Roll-on metal closure
Roll-on metal closure, Source: Wikimedia Commons

In November 1982, Johnson & Johnson reintroduced capsules but sold them in a new, triple-sealed package. This new packaging became the industry standard for all over-the-counter medications. Johnson & Johnson also created the "caplet" which was a tablet coated with gelatin that, unlike capsules, couldn't be opened and tampered with. Over the next several years, Tylenol regained its market share of the pain reliever market in the U.S.

Tamper-proof packaging is born

Johnson & Johnson led the way in tamper-proof packaging. Types of tamper-resistant packing include:

  • Metal bubble-top lids that have a "safety button" which pops out if the jar has been opened
  • A shrink band which is placed over the closure and tightened in a shrink tunnel, some have perforations or nicks to help initiate a tear
  • Roll-on metal closures connected by thin bridges to the cap, they are broken when the cap is unscrewed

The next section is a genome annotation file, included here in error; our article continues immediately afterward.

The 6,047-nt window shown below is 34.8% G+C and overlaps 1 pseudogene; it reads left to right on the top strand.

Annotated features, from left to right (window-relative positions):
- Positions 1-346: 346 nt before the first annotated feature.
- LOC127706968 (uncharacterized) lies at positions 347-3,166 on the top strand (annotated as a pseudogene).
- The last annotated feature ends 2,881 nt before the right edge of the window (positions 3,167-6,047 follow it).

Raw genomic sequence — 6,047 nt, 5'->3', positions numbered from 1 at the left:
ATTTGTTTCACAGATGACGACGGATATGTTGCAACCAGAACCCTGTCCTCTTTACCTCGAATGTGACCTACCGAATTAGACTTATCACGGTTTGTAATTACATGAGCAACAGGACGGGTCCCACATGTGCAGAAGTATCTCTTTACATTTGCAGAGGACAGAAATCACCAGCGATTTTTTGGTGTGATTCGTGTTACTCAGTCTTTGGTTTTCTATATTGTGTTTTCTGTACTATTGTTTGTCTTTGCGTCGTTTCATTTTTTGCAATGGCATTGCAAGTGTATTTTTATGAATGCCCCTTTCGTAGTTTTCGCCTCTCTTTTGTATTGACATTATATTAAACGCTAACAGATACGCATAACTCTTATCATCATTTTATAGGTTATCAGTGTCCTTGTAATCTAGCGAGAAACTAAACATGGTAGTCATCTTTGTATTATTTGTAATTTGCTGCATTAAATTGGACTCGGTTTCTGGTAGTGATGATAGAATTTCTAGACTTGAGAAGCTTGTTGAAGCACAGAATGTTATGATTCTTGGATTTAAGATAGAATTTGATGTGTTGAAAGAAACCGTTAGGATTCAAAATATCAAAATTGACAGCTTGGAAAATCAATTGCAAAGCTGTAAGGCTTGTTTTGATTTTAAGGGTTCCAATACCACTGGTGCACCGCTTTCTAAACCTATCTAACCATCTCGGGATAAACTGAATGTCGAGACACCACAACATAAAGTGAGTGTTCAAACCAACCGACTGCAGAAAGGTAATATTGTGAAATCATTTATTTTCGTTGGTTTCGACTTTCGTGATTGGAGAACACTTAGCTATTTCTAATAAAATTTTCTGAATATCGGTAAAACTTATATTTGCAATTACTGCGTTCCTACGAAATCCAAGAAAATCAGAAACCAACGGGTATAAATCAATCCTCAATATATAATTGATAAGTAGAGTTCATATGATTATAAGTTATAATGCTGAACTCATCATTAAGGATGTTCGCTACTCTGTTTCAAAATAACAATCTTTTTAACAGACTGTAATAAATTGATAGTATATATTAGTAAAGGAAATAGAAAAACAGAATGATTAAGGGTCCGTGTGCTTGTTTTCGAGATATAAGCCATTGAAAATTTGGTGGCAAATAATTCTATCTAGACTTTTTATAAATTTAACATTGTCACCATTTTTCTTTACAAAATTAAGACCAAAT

• Plastic integral bands that must be ripped before the container can be opened
  • Tearable metal bands
  • Heat-shrunk capsules.
Plastic integral band
Plastic integral band, Source: Rlsheehan/Wikimedia Commons

In 1983, the U.S. Congress passed what became called "The Tylenol Bill," which made it a federal offense to tamper with consumer products. In 1989, the Food and Drug Administration (FDA) established federal guidelines for manufacturers, requiring them to make all such products tamper-proof. In early 2009, police in Illinois renewed their investigation into the poisonings.

Heat-shrunk capsule
Heat-shrunk capsule, Source: Agne27/Wikimedia Commons

To this day, no one has been charged with the crime.

In 2012, James Zagel, Director of the Illinois Department of Law Enforcement told Chicago Magazine "You see a lot of terrible things in this business. You see a lot of terrible things even as a judge. And your mind sort of puts them away. But there are some things that you simply can’t close the book on, and what you can’t close the book on is not the investigative stuff and the various things you did. It’s the human parts of it, and the inhuman events that caused them, and it sticks with you.

message circleSHOW COMMENT (1)chevron